Three married women play matchmaker for their widowed sister. Cast: Priscilla Lane, Rosemary Lane, Lola Lane, Claude Rains. Director: Michael Curtiz. Black and white. 99 min.

7:15 AM Four Mothers (1941)
Four married sisters face financial problems as motherhood approaches. Cast: Priscilla Lane, Claude Rains, Jeffrey Lynn, Eddie Albert. Director: William Keighley. Black and white. 85 min.

8:41 AM Short Film: I Love My Mother-In-Law, But … (1948)
Every husband loves their mother-in-law, but when they are like the ones portrayed in this short it can be difficult! Cast: Dave O’Brien, Dorothy Short Dir: David Barclay BW-8 min.

Sept. 9

Claude Rains returns this Wednesday, Sept. 9, in more films featuring Turner Classic Movies’ Star of the Month.

Every single one of the titles listed below is worth watching if only because of Rains’ presence. That said, a couple of them actually have considerably more to offer: Here Comes Mr. Jordan (1941) and Deception (1946).

Here Comes Mr. Jordan is a witty, romantic comedy about love, death, reincarnation, greed, bad timing, and prizefighting. I know, this all (minus the prizefighting) sounds like some heavy-duty drama straight out of the Bible or some other holy book, but director Alexander Hall and screenwriters Sidney Buchman and Seton I. Miller, adapting Harry Segall’s play Heaven Can Wait, handle those serious themes with a lightness that would have done Ernst Lubitsch proud.

Rains (flawlessly) plays the classy Mr. Jordan, the guy who comes visit you right at that moment when – ready or not – you’re just about to Meet your Maker. Mr. Jordan is abetted by Edward Everett Horton, a well-intentioned but clumsy angel who messes things up when he takes a man whose time hasn’t arrived, yet. The man in question, Robert Montgomery, must be sent back to Earth – in another man’s body – only to uncover a plot to kill him off. Also in the top-notch cast: Evelyn Keyes, Rita Johnson, and John Emery. In fact, even James Gleason is quite tolerable as Montgomery’s manager.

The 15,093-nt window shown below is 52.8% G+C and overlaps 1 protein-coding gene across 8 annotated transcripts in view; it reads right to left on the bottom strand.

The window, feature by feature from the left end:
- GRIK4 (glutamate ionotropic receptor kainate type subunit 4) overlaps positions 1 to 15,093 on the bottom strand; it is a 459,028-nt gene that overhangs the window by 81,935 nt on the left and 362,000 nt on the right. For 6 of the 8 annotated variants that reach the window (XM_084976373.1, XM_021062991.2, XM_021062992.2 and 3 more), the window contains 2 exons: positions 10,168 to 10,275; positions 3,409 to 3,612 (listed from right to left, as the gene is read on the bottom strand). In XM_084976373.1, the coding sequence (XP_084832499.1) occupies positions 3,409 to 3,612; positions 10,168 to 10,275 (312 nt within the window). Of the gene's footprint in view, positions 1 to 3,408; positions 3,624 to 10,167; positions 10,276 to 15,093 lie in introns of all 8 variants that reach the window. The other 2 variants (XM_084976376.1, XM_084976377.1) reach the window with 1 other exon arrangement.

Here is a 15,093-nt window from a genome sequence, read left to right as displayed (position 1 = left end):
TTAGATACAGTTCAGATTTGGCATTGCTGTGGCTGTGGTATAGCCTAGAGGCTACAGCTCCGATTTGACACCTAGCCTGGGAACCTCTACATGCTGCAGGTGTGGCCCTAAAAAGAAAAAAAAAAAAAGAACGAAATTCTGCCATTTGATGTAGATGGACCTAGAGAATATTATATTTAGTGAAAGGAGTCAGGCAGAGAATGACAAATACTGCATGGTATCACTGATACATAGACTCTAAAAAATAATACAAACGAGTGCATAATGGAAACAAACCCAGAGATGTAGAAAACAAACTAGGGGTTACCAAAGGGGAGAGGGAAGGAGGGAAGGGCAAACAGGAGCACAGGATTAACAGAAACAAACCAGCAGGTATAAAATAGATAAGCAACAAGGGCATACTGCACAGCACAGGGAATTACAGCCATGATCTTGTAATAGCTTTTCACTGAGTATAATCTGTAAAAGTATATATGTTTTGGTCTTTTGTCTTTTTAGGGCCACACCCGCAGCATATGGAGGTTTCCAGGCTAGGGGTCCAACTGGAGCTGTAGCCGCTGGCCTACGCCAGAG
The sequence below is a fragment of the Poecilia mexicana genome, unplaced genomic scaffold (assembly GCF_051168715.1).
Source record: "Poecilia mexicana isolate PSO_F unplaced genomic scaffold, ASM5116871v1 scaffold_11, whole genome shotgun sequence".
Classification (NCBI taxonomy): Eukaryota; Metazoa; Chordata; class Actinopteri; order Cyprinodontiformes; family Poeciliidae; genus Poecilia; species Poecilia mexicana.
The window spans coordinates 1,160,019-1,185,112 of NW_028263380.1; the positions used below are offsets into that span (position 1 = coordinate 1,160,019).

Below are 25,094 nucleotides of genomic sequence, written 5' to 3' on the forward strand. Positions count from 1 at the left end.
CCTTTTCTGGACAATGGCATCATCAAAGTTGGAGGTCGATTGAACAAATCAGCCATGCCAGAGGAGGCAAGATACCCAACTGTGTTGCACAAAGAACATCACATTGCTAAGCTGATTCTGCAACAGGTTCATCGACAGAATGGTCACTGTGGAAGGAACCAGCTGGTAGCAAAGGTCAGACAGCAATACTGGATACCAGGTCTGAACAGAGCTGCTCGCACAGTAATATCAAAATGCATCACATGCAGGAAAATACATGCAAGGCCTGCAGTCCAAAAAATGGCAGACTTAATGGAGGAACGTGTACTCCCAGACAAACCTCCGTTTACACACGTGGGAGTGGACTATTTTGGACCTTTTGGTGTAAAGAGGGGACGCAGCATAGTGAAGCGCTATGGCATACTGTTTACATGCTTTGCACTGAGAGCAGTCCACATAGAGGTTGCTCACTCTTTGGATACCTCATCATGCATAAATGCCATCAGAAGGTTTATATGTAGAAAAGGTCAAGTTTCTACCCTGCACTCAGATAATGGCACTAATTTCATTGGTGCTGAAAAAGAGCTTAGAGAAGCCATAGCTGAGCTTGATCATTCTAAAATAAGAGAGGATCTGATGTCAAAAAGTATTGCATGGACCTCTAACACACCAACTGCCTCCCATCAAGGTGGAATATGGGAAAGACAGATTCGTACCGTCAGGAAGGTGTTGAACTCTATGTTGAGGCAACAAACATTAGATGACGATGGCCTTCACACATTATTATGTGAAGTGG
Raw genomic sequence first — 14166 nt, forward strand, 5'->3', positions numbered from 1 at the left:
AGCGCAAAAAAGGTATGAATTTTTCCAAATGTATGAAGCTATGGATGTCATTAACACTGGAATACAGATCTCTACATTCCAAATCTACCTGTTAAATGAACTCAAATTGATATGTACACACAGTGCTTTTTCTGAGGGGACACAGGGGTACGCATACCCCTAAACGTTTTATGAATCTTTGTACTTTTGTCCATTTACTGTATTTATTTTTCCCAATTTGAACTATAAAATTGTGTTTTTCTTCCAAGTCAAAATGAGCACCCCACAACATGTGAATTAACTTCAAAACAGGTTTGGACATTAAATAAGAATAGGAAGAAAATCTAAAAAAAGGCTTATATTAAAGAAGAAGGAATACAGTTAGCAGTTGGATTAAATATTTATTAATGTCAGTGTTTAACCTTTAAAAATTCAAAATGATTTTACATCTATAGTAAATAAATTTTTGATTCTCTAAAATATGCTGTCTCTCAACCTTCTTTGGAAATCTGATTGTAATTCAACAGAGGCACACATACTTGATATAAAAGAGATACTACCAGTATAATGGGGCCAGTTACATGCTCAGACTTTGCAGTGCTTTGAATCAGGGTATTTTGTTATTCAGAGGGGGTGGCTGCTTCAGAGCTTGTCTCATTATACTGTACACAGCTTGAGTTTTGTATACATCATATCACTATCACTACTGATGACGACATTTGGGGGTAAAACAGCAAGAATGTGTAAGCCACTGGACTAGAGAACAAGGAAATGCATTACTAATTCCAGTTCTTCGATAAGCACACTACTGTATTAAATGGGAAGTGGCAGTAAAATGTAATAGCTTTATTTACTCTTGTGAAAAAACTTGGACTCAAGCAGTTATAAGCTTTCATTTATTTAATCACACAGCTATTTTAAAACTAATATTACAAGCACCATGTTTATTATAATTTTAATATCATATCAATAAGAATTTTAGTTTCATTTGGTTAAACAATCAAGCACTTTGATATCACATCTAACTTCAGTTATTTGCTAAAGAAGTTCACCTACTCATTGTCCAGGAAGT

All in all, Here Comes Mr. Jordan is one of the few Hollywood movies then or now whose magic feels neither trite nor contrived. Warren Beatty (with Buck Henry) remade it as Heaven Can Wait in 1978, but despite a strong supporting cast – Julie Christie, Dyan Cannon, Charles Grodin – the magic was all but completely lost.

Deception, a remake of the 1929 Jeanne Eagels melo Jealousy, stars Bette Davis, Paul Henreid, and Claude Rains as three points of a love triangle that ends in heartbreak, murder, and classical music. Deception is a great-looking, thoroughly professional production featuring all the talent and craftsmanship that Warner Bros. could buy in the mid-1940s. Even so, the film lacks the layers of complexity found in Davis’ more mature vehicles such as The Letter and The Little Foxes.

Perhaps that’s the chief problem with Deception: it was directed by Irving Rapper, not William Wyler. Yet, Claude Rains’ performance as Alexander Hollenius, Davis’ mentor and tormentor, is nothing short of masterful. In other words, Deception is a must-see.

Rapper also guides Davis and Rains, plus Henreid and Gladys Cooper, in the unabashedly melodramatic Now, Voyager (1942), which lots of women and some gay guys seem to like a whole lot. I’m not sure what they see in this one – if it’s the moon, the stars, or some passing comet – but I’ve never been able to get into Now, Voyager despite Sol Polito’s nuanced cinematography and Max Steiner’s melodious score.

Bette Davis is Bette Davis here, actressy all the way, while Rains deserved better than to play a secondary role as a psychiatrist who helps Davis’ ugly duckling come out of her egg shell. In fact, I’d have liked Now, Voyager much more had it been about a murderous romance involving Rains and Gladys Cooper’s domineering Mom. I really don’t care who would kill or who would get killed, as long as most of the characters in this film ended up dead somewhere along the way. (I’ve always been a sucker for happy endings.)

Kings Row (1942) could have been much better had it had more Ann Sheridan and Betty Field and less Ronald Reagan and Robert Cummings. Ah, it would also have helped if Casey Robinson’s screenplay had actually delved deeper into the issues found in this story set in small-town America at the turn of the 20th century – e.g., sex, hypocrisy, madness, bigotry – instead of tiptoeing around them. Perhaps the problem lay in Henry Bellamann’s novel, but whether that’s true or not (I haven’t read it), it surely was exacerbated by the puritanical freaks at the Hays Office (or Breen’s Office by then).